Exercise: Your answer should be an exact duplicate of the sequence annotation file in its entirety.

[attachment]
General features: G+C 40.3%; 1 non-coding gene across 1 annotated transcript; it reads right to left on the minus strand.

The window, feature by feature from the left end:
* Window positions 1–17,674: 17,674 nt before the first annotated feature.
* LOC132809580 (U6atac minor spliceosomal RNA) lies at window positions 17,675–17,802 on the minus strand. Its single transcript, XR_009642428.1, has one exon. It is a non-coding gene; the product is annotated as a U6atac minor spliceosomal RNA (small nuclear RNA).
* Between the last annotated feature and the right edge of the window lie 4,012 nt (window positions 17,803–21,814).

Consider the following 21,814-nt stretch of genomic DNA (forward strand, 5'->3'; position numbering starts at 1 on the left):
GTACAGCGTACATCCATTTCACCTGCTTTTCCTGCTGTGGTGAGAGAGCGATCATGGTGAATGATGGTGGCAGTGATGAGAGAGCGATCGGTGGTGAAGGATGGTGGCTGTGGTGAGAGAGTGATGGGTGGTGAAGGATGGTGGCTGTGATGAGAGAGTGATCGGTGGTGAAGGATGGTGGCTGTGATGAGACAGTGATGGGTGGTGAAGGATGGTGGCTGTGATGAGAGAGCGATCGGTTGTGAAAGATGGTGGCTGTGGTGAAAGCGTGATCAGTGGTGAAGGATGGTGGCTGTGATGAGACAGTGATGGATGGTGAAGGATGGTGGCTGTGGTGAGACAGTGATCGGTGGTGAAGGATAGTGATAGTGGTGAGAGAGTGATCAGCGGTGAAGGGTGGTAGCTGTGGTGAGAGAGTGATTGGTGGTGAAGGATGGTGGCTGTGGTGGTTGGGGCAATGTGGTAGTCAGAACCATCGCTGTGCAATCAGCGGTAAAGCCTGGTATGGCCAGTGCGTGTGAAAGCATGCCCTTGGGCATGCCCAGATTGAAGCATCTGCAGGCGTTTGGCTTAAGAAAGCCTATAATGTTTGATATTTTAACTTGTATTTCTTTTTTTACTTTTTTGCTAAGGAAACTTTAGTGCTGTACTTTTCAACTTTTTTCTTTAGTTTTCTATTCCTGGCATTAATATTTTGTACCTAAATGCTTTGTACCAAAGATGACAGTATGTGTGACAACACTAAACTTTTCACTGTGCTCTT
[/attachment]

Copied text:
General features: G+C 40.3%; 1 non-coding gene across 1 annotated transcript; it reads right to left on the minus strand.

The window, feature by feature from the left end:
* Window positions 1–17,674: 17,674 nt before the first annotated feature.
* LOC132809580 (U6atac minor spliceosomal RNA) lies at window positions 17,675–17,802 on the minus strand. Its single transcript, XR_009642428.1, has one exon. It is a non-coding gene; the product is annotated as a U6atac minor spliceosomal RNA (small nuclear RNA).
* Between the last annotated feature and the right edge of the window lie 4,012 nt (window positions 17,803–21,814).

Consider the following 21,814-nt stretch of genomic DNA (forward strand, 5'->3'; position numbering starts at 1 on the left):
GTACAGCGTACATCCATTTCACCTGCTTTTCCTGCTGTGGTGAGAGAGCGATCATGGTGAATGATGGTGGCAGTGATGAGAGAGCGATCGGTGGTGAAGGATGGTGGCTGTGGTGAGAGAGTGATGGGTGGTGAAGGATGGTGGCTGTGATGAGAGAGTGATCGGTGGTGAAGGATGGTGGCTGTGATGAGACAGTGATGGGTGGTGAAGGATGGTGGCTGTGATGAGAGAGCGATCGGTTGTGAAAGATGGTGGCTGTGGTGAAAGCGTGATCAGTGGTGAAGGATGGTGGCTGTGATGAGACAGTGATGGATGGTGAAGGATGGTGGCTGTGGTGAGACAGTGATCGGTGGTGAAGGATAGTGATAGTGGTGAGAGAGTGATCAGCGGTGAAGGGTGGTAGCTGTGGTGAGAGAGTGATTGGTGGTGAAGGATGGTGGCTGTGGTGGTTGGGGCAATGTGGTAGTCAGAACCATCGCTGTGCAATCAGCGGTAAAGCCTGGTATGGCCAGTGCGTGTGAAAGCATGCCCTTGGGCATGCCCAGATTGAAGCATCTGCAGGCGTTTGGCTTAAGAAAGCCTATAATGTTTGATATTTTAACTTGTATTTCTTTTTTTACTTTTTTGCTAAGGAAACTTTAGTGCTGTACTTTTCAACTTTTTTCTTTAGTTTTCTATTCCTGGCATTAATATTTTGTACCTAAATGCTTTGTACCAAAGATGACAGTATGTGTGACAACACTAAACTTTTCACTGTGCTCTT